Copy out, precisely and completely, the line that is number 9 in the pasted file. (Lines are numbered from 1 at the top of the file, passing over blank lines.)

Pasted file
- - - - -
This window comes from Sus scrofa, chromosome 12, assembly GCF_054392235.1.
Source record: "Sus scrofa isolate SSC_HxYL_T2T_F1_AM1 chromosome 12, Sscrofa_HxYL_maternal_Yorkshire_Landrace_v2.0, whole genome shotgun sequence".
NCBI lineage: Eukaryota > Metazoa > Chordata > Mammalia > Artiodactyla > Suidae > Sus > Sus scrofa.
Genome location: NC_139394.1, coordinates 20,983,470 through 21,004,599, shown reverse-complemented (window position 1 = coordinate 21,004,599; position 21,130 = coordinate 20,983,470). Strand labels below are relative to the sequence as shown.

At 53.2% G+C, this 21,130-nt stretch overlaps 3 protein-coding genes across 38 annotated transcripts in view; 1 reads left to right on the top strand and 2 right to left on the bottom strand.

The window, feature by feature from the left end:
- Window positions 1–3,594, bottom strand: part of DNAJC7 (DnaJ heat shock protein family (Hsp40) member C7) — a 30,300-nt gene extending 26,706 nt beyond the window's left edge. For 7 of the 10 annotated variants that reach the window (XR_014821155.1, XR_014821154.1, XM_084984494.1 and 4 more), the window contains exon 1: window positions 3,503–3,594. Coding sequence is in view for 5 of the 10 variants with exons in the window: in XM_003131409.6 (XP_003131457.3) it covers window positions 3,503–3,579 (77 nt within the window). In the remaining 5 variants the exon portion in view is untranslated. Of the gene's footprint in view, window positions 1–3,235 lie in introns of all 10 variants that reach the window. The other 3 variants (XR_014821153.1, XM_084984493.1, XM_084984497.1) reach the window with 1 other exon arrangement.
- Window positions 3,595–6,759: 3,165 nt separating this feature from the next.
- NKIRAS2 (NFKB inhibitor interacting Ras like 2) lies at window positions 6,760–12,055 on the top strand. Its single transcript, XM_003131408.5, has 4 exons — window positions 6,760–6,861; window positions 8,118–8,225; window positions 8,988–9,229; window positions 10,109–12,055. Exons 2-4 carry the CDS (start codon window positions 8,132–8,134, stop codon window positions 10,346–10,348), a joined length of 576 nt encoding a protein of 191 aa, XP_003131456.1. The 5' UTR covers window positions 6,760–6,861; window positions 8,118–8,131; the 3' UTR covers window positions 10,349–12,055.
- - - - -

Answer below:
- NKIRAS2 (NFKB inhibitor interacting Ras like 2) lies at window positions 6,760–12,055 on the top strand. Its single transcript, XM_003131408.5, has 4 exons — window positions 6,760–6,861; window positions 8,118–8,225; window positions 8,988–9,229; window positions 10,109–12,055. Exons 2-4 carry the CDS (start codon window positions 8,132–8,134, stop codon window positions 10,346–10,348), a joined length of 576 nt encoding a protein of 191 aa, XP_003131456.1. The 5' UTR covers window positions 6,760–6,861; window positions 8,118–8,131; the 3' UTR covers window positions 10,349–12,055.